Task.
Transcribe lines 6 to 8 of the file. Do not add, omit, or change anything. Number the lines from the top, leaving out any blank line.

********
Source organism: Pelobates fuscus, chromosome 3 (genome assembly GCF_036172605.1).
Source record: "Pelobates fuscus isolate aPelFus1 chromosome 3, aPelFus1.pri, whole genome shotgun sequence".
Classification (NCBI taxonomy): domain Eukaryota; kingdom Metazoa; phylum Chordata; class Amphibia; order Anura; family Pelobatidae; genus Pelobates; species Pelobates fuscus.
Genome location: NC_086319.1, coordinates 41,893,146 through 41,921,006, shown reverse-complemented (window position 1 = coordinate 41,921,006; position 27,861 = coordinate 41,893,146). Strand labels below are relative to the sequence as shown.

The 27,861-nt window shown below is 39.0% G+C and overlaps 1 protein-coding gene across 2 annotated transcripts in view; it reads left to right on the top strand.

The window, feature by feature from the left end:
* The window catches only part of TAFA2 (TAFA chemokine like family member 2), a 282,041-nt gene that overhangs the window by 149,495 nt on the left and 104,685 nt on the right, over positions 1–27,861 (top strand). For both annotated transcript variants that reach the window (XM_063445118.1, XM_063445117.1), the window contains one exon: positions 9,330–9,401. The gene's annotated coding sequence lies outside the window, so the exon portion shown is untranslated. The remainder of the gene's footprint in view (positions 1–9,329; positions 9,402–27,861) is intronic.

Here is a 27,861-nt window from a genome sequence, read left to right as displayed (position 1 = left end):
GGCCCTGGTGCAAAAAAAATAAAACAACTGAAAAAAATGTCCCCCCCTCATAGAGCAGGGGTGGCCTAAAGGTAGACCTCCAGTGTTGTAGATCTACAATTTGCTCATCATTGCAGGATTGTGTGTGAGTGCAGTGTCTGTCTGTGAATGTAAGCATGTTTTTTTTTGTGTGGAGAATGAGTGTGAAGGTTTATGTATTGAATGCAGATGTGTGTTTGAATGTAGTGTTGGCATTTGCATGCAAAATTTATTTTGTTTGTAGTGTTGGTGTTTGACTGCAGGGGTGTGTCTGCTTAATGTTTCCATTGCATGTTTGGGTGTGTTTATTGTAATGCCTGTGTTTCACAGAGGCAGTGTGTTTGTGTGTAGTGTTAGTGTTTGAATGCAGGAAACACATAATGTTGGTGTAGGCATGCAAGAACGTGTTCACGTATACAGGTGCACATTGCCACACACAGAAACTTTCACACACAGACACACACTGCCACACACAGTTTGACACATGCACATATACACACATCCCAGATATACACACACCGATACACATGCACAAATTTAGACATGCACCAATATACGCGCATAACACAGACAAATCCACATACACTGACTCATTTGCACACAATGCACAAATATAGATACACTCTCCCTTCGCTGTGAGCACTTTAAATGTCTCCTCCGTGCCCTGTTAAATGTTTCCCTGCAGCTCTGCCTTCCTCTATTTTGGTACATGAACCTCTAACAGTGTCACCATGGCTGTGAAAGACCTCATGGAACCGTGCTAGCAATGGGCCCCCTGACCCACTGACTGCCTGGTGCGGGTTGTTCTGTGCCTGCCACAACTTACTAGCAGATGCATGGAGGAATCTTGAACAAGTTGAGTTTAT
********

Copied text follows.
The window, feature by feature from the left end:
* The window catches only part of TAFA2 (TAFA chemokine like family member 2), a 282,041-nt gene that overhangs the window by 149,495 nt on the left and 104,685 nt on the right, over positions 1–27,861 (top strand). For both annotated transcript variants that reach the window (XM_063445118.1, XM_063445117.1), the window contains one exon: positions 9,330–9,401. The gene's annotated coding sequence lies outside the window, so the exon portion shown is untranslated. The remainder of the gene's footprint in view (positions 1–9,329; positions 9,402–27,861) is intronic.

Here is a 27,861-nt window from a genome sequence, read left to right as displayed (position 1 = left end):